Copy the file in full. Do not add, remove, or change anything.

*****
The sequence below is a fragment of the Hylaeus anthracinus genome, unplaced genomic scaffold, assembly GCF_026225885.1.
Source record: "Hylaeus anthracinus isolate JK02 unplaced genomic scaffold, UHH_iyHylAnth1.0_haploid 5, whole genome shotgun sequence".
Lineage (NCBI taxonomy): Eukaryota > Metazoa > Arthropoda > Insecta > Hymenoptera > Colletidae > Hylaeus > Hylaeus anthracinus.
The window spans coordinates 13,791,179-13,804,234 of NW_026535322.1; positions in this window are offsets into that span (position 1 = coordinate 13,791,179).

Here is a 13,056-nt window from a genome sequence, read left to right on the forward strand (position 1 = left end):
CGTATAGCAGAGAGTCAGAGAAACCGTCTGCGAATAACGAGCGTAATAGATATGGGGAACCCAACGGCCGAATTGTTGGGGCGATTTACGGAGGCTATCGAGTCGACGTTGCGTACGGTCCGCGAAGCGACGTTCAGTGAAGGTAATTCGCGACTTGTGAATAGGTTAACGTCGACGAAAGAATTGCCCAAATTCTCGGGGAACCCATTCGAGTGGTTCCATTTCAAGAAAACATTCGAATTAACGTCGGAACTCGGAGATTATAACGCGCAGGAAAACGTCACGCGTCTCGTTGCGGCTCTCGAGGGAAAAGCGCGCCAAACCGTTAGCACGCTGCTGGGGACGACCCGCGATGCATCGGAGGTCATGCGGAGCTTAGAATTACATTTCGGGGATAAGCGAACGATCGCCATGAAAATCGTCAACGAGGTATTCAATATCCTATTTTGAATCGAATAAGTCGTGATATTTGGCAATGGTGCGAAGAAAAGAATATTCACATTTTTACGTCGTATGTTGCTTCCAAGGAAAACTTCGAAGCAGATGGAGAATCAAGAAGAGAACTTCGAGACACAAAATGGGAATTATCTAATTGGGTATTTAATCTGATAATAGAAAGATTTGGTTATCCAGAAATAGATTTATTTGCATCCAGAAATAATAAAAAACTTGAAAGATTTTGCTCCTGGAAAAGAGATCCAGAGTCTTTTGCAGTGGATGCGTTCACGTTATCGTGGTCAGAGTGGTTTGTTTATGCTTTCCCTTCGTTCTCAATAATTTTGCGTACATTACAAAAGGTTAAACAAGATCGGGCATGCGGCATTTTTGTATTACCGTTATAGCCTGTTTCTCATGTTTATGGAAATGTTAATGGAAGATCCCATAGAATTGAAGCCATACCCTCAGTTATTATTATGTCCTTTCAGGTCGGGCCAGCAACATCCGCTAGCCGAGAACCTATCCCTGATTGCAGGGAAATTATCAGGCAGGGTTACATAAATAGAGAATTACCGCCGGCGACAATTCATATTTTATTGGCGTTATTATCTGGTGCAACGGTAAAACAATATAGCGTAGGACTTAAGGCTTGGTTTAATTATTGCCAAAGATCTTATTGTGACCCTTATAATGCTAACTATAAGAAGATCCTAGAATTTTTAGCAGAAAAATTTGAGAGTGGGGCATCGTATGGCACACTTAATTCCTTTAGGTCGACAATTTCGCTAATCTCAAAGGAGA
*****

The sequence below is a fragment of the Hylaeus anthracinus genome, unplaced genomic scaffold, assembly GCF_026225885.1.
Source record: "Hylaeus anthracinus isolate JK02 unplaced genomic scaffold, UHH_iyHylAnth1.0_haploid 5, whole genome shotgun sequence".
Lineage (NCBI taxonomy): Eukaryota > Metazoa > Arthropoda > Insecta > Hymenoptera > Colletidae > Hylaeus > Hylaeus anthracinus.
The window spans coordinates 13,791,179-13,804,234 of NW_026535322.1; positions in this window are offsets into that span (position 1 = coordinate 13,791,179).

Here is a 13,056-nt window from a genome sequence, read left to right on the forward strand (position 1 = left end):
CGTATAGCAGAGAGTCAGAGAAACCGTCTGCGAATAACGAGCGTAATAGATATGGGGAACCCAACGGCCGAATTGTTGGGGCGATTTACGGAGGCTATCGAGTCGACGTTGCGTACGGTCCGCGAAGCGACGTTCAGTGAAGGTAATTCGCGACTTGTGAATAGGTTAACGTCGACGAAAGAATTGCCCAAATTCTCGGGGAACCCATTCGAGTGGTTCCATTTCAAGAAAACATTCGAATTAACGTCGGAACTCGGAGATTATAACGCGCAGGAAAACGTCACGCGTCTCGTTGCGGCTCTCGAGGGAAAAGCGCGCCAAACCGTTAGCACGCTGCTGGGGACGACCCGCGATGCATCGGAGGTCATGCGGAGCTTAGAATTACATTTCGGGGATAAGCGAACGATCGCCATGAAAATCGTCAACGAGGTATTCAATATCCTATTTTGAATCGAATAAGTCGTGATATTTGGCAATGGTGCGAAGAAAAGAATATTCACATTTTTACGTCGTATGTTGCTTCCAAGGAAAACTTCGAAGCAGATGGAGAATCAAGAAGAGAACTTCGAGACACAAAATGGGAATTATCTAATTGGGTATTTAATCTGATAATAGAAAGATTTGGTTATCCAGAAATAGATTTATTTGCATCCAGAAATAATAAAAAACTTGAAAGATTTTGCTCCTGGAAAAGAGATCCAGAGTCTTTTGCAGTGGATGCGTTCACGTTATCGTGGTCAGAGTGGTTTGTTTATGCTTTCCCTTCGTTCTCAATAATTTTGCGTACATTACAAAAGGTTAAACAAGATCGGGCATGCGGCATTTTTGTATTACCGTTATAGCCTGTTTCTCATGTTTATGGAAATGTTAATGGAAGATCCCATAGAATTGAAGCCATACCCTCAGTTATTATTATGTCCTTTCAGGTCGGGCCAGCAACATCCGCTAGCCGAGAACCTATCCCTGATTGCAGGGAAATTATCAGGCAGGGTTACATAAATAGAGAATTACCGCCGGCGACAATTCATATTTTATTGGCGTTATTATCTGGTGCAACGGTAAAACAATATAGCGTAGGACTTAAGGCTTGGTTTAATTATTGCCAAAGATCTTATTGTGACCCTTATAATGCTAACTATAAGAAGATCCTAGAATTTTTAGCAGAAAAATTTGAGAGTGGGGCATCGTATGGCACACTTAATTCCTTTAGGTCGACAATTTCGCTAATCTCAAAGGAGA